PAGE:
This is quite a coo for Gallery 49, in Bridlington. The whole space will be devoted to signed limited edition prints by Sir Peter Blake and other RA friends.
Peter Blake is perhaps most famous for his collage work and especially the cover he made for the Beatles’ ‘Sgt Pepper’s Lonely Hearts Club Band’. But he had hit the Pop Art scene long before that, emerging in the 1950s and becoming one of the best known Pop Artists by the early 60’s exhibiting along side David Hockney and R.B. Kitaj. At that time he sourced images from advertisements and music hall entertainment and was always interested in the juxtaposition of collage and use of popular images with fine art.
“from about 1954 I realised that I could paint the subjects I liked such as wrestlers and strippers and the rest of it. I was also aware of Jasper Johns and Robert Rauschenberg in America who anticipated Warhol and Lichtenstein and I definitely based some collages on their work.” Warhol himself, he says, was less influential. “I’d already started by the time I came across him. I’d made this thing with Captain Webb matchboxes which he couldn’t possibly have seen but it did anticipate his soup boxes. Things seemed to be happening at the same time although we wouldn’t have known what the other was doing.”
Of course, later on in the 60s his most famous creation, led him to be forever in the minds everyone with the iconic creation of Sgt Pepper. Collage as an art form has never looked back.
Blake has continued to develop links with the music world with further Album covers for The Who, Band Aid, Paul Weller, and Ian Dury. (Blake had been Dury’s tutor at the Royal College of Art in the mid-60s)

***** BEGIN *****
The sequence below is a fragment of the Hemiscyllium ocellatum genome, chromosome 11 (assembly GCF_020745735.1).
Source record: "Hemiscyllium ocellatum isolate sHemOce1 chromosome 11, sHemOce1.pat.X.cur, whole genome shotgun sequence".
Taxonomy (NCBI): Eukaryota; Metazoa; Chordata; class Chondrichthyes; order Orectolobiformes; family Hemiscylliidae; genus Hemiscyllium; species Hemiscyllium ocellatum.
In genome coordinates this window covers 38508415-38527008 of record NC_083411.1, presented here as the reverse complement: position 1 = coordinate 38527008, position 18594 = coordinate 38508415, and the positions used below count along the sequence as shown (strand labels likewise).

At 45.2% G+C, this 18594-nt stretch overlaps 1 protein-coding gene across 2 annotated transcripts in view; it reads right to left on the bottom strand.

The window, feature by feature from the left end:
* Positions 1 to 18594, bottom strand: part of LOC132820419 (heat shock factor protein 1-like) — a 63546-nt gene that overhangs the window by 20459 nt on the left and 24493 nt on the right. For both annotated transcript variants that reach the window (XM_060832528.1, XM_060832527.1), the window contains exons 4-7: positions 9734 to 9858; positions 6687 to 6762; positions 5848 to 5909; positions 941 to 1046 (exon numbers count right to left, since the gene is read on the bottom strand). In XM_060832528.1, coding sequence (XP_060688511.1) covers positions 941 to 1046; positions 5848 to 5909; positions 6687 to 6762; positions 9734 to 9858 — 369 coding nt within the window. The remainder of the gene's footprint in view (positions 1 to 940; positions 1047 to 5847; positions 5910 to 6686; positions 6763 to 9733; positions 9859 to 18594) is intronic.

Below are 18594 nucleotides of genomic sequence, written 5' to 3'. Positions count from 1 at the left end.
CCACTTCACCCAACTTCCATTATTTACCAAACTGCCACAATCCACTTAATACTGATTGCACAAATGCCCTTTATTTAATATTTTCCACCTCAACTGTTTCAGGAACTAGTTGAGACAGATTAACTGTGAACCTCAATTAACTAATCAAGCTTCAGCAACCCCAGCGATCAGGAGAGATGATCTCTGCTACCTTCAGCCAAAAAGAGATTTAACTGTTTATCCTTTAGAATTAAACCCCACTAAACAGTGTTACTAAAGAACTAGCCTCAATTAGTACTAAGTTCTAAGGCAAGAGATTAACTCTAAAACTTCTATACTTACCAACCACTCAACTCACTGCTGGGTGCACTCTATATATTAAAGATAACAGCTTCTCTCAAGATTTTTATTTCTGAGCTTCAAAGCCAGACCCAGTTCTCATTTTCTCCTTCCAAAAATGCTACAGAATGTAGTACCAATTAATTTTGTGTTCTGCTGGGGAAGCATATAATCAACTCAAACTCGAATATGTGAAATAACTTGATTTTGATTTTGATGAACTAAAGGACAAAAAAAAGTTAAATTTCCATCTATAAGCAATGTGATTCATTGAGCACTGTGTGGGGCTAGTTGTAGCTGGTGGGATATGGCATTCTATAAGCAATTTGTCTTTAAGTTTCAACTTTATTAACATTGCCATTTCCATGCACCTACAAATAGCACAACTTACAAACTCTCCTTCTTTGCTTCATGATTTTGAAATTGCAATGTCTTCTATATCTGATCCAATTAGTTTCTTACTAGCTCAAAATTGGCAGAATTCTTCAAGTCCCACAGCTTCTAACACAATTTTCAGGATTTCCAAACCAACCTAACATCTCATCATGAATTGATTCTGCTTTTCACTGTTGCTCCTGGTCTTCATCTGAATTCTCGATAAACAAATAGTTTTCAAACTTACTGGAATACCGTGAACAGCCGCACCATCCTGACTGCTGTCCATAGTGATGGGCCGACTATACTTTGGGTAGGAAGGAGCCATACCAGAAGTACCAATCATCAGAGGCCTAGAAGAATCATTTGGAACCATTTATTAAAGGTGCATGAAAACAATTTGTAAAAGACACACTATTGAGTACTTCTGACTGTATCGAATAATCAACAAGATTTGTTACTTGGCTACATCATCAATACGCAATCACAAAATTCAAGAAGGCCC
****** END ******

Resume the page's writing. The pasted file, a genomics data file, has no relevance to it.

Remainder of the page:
His focus shifted to mythical elements of English folk lore for a short time – his ‘Ruralist’ period – but then returned to his more populist roots, again linking with the music industry and covers for Oasis but also the Young British Artists such as Damian Hurst and Tracey Emin.
Blake has said that, “I have this analogy of a tree. The branches are all my collages and collections, graphics, printmaking. But the trunk is painting.” He has turned his attention now to painting, or ‘big painting’ as he puts it.
Nevertheless, all of those collages, collections, graphics and making of prints still feed his imagination and in this exhibition he returns with an interesting collection of prints along with his others from the RA such as Sir Terry Frost, Barbara Rae, John Piper, Bruce McLean and Donald Hamilton Fraser.
Gallery 49 from 3rd July until 31st July 2011